Filitosa is a megalithic site in southern Corsica, France. The period of occupation spans from the end of the Neolithic era and the beginning of the Bronze Age, until around the Roman times in Corsica.
The site was discovered in 1946 by the owner of the land, Charles-Antoine Cesari. Finds of arrow heads and pottery date earliest inhabitation to 3300 BC. Around 1500 BC, 2-3 metre menhirs were erected. They have been carved with representations of human faces, armour and weapons. Roger Grosjean thought the menhirs may have been erected to ward off an invasion of a group of people called the Torréens (Torreans). However this was unsuccessful: the menhirs were cast down, broken up and reused in some cases as building material by the Torréens. The Torréens built circular stone structures on the site, known as torri (or torre), which may have been used as temples. The torri are remarkably well preserved.
In total, about twenty menhirs of various times were counted in Filitosa. They constitute approximately half of the total staff of these monuments in Corsica.
The site of Filitosa is approached down a track through an ancient olive grove. The first monument to be seen is a rock overhang and surrounding wall. Then the visitor comes upon the central monument. Various hut platforms are all around, and the track leads a further 50m to the Western Monument or torri. From there, one can enjoy a view down the hill to a stone alignment of five megaliths, set around the base of a 2000-year-old olive tree. Behind the olive tree is the quarry, where the megaliths were extracted from.References:
Hluboká Castle (Schloss Frauenberg) is considered one of the most beautiful castles in the Czech Republic. In the second half of the 13th century, a Gothic castle was built at the site. During its history, the castle was rebuilt several times. It was first expanded during the Renaissance period, then rebuilt into a Baroque castle at the order of Adam Franz von Schwarzenberg in the beginning of the 18th century. It reached its current appearance during the 19th century, when Johann Adolf II von Schwarzenberg ordered the reconstruction of the castle in the romantic style of England's Windsor Castle.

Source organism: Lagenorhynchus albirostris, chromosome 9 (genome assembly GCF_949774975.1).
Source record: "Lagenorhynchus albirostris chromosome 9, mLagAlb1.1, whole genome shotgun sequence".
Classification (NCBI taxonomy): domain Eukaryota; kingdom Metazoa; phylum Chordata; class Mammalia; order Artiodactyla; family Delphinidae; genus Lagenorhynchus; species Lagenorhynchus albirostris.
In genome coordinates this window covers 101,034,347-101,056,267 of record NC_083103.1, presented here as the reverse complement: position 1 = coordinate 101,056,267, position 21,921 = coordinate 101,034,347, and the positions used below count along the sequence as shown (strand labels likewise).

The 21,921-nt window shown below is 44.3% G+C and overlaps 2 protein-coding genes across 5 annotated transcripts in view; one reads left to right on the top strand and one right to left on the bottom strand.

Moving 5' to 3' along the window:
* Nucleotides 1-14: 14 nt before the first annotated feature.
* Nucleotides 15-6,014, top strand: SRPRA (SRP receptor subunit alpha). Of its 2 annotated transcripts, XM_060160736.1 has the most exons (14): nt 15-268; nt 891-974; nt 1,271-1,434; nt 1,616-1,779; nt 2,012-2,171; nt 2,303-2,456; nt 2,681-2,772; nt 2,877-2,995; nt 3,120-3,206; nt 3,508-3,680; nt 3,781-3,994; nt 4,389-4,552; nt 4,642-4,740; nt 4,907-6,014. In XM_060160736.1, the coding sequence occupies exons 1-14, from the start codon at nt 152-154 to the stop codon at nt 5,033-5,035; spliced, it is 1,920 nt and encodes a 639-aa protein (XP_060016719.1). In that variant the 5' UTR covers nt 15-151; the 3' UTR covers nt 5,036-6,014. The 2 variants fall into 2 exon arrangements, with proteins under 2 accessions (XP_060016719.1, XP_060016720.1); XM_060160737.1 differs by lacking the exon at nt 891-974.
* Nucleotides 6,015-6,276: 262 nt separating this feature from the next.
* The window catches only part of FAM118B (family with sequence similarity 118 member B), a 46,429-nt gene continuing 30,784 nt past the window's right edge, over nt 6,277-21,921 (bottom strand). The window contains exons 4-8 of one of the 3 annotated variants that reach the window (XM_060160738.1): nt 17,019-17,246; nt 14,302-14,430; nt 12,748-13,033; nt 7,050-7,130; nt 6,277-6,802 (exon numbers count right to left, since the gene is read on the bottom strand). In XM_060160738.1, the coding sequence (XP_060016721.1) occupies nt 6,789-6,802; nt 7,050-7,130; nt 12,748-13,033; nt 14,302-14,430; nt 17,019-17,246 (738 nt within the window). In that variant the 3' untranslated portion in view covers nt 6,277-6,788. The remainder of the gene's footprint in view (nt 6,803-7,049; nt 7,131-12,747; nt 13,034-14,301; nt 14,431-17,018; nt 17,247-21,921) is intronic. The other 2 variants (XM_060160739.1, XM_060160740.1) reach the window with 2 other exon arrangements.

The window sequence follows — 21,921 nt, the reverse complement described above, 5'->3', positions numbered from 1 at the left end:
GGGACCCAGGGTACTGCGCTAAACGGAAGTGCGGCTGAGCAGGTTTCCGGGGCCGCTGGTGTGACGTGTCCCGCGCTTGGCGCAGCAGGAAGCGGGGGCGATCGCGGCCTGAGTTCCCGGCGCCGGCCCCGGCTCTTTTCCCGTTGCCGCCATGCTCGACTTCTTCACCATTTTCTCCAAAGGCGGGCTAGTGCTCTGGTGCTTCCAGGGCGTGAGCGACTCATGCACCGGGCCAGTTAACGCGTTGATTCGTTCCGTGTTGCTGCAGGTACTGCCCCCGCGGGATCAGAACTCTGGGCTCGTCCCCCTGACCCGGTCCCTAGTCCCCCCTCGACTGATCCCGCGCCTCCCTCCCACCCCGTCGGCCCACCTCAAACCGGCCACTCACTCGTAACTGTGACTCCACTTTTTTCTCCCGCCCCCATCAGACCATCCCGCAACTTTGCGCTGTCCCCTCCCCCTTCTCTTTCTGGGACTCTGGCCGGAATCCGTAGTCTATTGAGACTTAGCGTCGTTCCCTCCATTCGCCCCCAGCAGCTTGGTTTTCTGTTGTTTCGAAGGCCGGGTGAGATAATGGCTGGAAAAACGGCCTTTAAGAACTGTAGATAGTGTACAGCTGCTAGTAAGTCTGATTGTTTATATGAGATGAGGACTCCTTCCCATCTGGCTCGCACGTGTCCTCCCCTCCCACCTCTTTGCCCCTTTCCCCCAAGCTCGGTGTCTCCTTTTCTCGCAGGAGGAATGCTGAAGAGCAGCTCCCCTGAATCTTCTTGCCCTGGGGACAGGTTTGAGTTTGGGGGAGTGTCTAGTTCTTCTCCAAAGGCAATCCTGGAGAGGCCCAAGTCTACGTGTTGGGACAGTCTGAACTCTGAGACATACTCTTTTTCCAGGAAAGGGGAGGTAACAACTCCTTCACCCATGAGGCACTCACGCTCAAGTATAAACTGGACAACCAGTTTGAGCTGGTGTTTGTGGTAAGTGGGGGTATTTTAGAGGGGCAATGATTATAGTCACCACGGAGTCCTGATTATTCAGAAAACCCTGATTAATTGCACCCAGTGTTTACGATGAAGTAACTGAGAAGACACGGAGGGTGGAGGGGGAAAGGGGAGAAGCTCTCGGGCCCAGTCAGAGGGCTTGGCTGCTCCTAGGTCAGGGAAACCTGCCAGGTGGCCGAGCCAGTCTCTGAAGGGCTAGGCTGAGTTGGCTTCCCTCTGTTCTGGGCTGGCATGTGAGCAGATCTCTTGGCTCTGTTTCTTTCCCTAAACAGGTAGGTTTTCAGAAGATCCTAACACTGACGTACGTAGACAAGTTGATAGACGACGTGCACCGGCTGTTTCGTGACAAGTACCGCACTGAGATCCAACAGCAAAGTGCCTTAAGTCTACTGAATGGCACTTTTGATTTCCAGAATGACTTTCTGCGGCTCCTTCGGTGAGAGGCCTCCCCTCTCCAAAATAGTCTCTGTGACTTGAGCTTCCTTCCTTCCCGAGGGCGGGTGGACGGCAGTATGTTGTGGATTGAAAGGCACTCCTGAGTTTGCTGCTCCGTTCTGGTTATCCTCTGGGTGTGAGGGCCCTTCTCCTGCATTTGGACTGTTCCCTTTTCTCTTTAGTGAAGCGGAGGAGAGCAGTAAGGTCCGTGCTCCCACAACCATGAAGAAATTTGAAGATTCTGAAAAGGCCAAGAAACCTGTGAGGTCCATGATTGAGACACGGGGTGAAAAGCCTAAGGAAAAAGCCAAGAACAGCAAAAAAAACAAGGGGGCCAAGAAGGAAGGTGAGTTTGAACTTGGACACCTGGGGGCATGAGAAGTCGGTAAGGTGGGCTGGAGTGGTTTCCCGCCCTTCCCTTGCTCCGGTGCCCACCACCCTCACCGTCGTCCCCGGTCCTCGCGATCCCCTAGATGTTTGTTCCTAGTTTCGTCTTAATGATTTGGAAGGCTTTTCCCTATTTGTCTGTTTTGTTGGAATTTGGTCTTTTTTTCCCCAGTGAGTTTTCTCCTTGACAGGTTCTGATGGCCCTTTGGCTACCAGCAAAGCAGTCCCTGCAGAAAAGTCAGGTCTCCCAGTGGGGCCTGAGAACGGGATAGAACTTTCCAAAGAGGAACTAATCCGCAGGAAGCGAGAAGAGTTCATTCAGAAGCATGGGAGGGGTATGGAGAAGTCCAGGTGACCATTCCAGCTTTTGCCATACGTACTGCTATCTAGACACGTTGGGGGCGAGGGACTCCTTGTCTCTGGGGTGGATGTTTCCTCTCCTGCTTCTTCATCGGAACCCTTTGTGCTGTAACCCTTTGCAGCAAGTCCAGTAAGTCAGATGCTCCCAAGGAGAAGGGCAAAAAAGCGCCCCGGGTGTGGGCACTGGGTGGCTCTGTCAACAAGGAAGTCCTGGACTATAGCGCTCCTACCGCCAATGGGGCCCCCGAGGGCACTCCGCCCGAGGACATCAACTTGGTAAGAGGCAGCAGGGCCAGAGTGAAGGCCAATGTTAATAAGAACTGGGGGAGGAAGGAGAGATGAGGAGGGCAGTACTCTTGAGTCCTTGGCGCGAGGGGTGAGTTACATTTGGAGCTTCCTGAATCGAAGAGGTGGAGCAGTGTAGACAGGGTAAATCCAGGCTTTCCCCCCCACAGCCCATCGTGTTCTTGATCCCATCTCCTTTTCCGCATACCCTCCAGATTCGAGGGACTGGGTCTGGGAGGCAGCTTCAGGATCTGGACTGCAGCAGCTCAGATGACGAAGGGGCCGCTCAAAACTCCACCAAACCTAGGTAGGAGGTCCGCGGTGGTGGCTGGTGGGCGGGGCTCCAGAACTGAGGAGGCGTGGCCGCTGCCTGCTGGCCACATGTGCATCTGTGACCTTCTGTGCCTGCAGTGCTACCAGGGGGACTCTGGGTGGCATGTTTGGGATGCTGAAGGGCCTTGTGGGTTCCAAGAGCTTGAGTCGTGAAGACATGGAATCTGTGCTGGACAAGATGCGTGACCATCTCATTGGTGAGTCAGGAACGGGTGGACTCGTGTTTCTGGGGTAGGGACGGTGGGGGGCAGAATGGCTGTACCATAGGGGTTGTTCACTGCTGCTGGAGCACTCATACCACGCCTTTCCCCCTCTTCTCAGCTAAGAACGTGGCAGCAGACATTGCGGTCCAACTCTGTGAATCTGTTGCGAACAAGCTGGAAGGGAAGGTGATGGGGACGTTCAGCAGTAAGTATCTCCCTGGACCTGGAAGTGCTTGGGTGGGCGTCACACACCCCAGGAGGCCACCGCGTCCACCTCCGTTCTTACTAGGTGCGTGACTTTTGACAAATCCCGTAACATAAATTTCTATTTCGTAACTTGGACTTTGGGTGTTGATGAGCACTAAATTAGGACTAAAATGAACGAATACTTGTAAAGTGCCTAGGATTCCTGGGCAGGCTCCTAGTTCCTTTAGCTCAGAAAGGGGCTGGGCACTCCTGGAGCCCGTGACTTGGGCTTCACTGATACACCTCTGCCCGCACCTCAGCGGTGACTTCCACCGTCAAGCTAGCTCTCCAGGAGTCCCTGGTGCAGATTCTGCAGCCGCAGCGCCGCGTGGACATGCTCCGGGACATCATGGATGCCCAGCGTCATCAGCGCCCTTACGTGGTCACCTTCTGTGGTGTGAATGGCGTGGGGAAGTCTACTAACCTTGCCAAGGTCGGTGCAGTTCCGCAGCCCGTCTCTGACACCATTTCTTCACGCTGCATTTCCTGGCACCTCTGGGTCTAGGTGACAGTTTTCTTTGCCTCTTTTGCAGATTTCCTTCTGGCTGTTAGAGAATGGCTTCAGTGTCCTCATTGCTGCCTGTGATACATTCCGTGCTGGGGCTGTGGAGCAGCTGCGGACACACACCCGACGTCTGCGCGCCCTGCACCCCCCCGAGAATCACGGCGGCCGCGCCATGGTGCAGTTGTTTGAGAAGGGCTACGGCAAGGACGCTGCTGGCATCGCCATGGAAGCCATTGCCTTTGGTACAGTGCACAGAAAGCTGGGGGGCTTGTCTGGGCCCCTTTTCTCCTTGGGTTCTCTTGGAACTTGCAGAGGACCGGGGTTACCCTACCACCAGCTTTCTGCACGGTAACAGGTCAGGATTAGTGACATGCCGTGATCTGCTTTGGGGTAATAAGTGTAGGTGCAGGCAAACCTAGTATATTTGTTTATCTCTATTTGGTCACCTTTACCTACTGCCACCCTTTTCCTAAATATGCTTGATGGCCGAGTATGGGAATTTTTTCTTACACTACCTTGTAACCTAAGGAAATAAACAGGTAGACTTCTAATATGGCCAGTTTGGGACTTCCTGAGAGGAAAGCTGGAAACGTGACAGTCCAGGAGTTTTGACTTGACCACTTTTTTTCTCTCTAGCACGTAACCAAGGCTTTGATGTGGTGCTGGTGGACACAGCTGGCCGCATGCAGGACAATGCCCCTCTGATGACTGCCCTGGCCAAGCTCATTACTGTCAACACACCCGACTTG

The Schwarzenbergs lived in Hluboká until the end of 1939, when the last owner (Adolph Schwarzenberg) emigrated overseas to escape from the Nazis. The Schwarzenbergs lost all of their Czech property through a special legislative Act, the Lex Schwarzenberg, in 1947.
The original royal castle of Přemysl Otakar II from the second half of the 13th century was rebuilt at the end of the 16th century by the Lords of Hradec. It received its present appearance under Count Jan Adam of Schwarzenberg. According to the English Windsor example, architects Franz Beer and F. Deworetzky built a Romantic Neo-Gothic chateau, surrounded by a 1.9 square kilometres English park here in the years 1841 to 1871. In 1940, the castle was seized from the last owner, Adolph Schwarzenberg by the Gestapo and confiscated by the government of Czechoslovakia after the end of World War II. The castle is open to public. There is a winter garden and riding-hall where the Southern Bohemian gallery exhibitions have been housed since 1956.